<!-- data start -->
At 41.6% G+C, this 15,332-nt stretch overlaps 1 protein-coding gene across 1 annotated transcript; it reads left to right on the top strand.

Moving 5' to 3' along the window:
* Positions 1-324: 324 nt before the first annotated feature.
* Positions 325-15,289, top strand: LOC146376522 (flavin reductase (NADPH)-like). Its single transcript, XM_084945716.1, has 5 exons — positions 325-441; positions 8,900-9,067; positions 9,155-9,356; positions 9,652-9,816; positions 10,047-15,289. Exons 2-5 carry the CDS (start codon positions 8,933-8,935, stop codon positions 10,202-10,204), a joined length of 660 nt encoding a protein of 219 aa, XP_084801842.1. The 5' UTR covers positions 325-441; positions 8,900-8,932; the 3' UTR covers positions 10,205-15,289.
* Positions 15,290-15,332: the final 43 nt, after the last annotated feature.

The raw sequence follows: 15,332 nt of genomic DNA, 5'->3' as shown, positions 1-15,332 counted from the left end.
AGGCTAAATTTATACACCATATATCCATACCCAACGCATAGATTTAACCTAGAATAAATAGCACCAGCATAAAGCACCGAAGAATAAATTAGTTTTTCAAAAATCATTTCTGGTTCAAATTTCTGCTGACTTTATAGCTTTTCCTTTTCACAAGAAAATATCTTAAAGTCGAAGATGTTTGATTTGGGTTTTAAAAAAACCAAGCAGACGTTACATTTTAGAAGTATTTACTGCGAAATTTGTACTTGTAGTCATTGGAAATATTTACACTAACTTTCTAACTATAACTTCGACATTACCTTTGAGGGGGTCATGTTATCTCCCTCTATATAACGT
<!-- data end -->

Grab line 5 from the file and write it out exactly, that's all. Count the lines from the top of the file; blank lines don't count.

* Positions 15,290-15,332: the final 43 nt, after the last annotated feature.